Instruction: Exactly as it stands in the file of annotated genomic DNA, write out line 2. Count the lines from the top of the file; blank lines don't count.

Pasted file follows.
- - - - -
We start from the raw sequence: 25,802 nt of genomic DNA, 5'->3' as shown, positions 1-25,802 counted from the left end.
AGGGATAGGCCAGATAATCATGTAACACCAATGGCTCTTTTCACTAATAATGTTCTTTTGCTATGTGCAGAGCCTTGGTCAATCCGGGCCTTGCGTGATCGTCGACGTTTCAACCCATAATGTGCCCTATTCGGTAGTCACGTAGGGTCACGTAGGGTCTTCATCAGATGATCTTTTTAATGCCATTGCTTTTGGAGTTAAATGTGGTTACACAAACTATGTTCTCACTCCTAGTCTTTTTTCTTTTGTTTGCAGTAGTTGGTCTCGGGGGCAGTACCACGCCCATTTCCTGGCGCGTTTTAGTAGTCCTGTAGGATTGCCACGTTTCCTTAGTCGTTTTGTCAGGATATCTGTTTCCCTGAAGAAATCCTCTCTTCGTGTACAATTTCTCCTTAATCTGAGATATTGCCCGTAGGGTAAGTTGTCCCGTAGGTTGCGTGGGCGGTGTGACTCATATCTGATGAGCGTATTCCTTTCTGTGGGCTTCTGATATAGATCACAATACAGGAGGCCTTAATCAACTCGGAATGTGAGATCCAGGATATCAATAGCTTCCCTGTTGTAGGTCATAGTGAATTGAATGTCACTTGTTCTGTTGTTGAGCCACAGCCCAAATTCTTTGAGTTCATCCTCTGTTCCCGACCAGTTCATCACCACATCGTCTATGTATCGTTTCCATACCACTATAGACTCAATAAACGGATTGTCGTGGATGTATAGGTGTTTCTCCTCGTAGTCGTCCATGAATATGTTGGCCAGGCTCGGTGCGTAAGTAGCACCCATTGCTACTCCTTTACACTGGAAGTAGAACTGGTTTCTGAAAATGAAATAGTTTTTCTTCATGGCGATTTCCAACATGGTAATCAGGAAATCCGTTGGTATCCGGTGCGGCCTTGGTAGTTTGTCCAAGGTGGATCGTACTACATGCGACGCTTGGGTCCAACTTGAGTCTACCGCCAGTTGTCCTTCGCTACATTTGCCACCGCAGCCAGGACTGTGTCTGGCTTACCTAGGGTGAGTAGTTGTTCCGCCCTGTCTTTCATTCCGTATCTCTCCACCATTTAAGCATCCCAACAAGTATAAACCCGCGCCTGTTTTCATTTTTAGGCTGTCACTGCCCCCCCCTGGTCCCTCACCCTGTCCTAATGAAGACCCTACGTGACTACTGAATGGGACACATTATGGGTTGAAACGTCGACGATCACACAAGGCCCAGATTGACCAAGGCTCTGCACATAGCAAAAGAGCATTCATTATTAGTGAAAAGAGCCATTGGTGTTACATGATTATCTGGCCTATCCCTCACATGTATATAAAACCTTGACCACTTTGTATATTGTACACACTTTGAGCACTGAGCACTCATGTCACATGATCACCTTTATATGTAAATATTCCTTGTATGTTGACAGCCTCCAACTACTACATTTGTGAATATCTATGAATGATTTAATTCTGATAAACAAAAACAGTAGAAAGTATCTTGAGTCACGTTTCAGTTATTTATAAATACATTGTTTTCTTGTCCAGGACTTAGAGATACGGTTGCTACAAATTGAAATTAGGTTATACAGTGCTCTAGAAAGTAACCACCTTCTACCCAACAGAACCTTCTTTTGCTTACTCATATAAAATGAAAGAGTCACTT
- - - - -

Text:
AGGGATAGGCCAGATAATCATGTAACACCAATGGCTCTTTTCACTAATAATGTTCTTTTGCTATGTGCAGAGCCTTGGTCAATCCGGGCCTTGCGTGATCGTCGACGTTTCAACCCATAATGTGCCCTATTCGGTAGTCACGTAGGGTCACGTAGGGTCTTCATCAGATGATCTTTTTAATGCCATTGCTTTTGGAGTTAAATGTGGTTACACAAACTATGTTCTCACTCCTAGTCTTTTTTCTTTTGTTTGCAGTAGTTGGTCTCGGGGGCAGTACCACGCCCATTTCCTGGCGCGTTTTAGTAGTCCTGTAGGATTGCCACGTTTCCTTAGTCGTTTTGTCAGGATATCTGTTTCCCTGAAGAAATCCTCTCTTCGTGTACAATTTCTCCTTAATCTGAGATATTGCCCGTAGGGTAAGTTGTCCCGTAGGTTGCGTGGGCGGTGTGACTCATATCTGATGAGCGTATTCCTTTCTGTGGGCTTCTGATATAGATCACAATACAGGAGGCCTTAATCAACTCGGAATGTGAGATCCAGGATATCAATAGCTTCCCTGTTGTAGGTCATAGTGAATTGAATGTCACTTGTTCTGTTGTTGAGCCACAGCCCAAATTCTTTGAGTTCATCCTCTGTTCCCGACCAGTTCATCACCACATCGTCTATGTATCGTTTCCATACCACTATAGACTCAATAAACGGATTGTCGTGGATGTATAGGTGTTTCTCCTCGTAGTCGTCCATGAATATGTTGGCCAGGCTCGGTGCGTAAGTAGCACCCATTGCTACTCCTTTACACTGGAAGTAGAACTGGTTTCTGAAAATGAAATAGTTTTTCTTCATGGCGATTTCCAACATGGTAATCAGGAAATCCGTTGGTATCCGGTGCGGCCTTGGTAGTTTGTCCAAGGTGGATCGTACTACATGCGACGCTTGGGTCCAACTTGAGTCTACCGCCAGTTGTCCTTCGCTACATTTGCCACCGCAGCCAGGACTGTGTCTGGCTTACCTAGGGTGAGTAGTTGTTCCGCCCTGTCTTTCATTCCGTATCTCTCCACCATTTAAGCATCCCAACAAGTATAAACCCGCGCCTGTTTTCATTTTTAGGCTGTCACTGCCCCCCCCTGGTCCCTCACCCTGTCCTAATGAAGACCCTACGTGACTACTGAATGGGACACATTATGGGTTGAAACGTCGACGATCACACAAGGCCCAGATTGACCAAGGCTCTGCACATAGCAAAAGAGCATTCATTATTAGTGAAAAGAGCCATTGGTGTTACATGATTATCTGGCCTATCCCTCACATGTATATAAAACCTTGACCACTTTGTATATTGTACACACTTTGAGCACTGAGCACTCATGTCACATGATCACCTTTATATGTAAATATTCCTTGTATGTTGACAGCCTCCAACTACTACATTTGTGAATATCTATGAATGATTTAATTCTGATAAACAAAAACAGTAGAAAGTATCTTGAGTCACGTTTCAGTTATTTATAAATACATTGTTTTCTTGTCCAGGACTTAGAGATACGGTTGCTACAAATTGAAATTAGGTTATACAGTGCTCTAGAAAGTAACCACCTTCTACCCAACAGAACCTTCTTTTGCTTACTCATATAAAATGAAAGAGTCACTT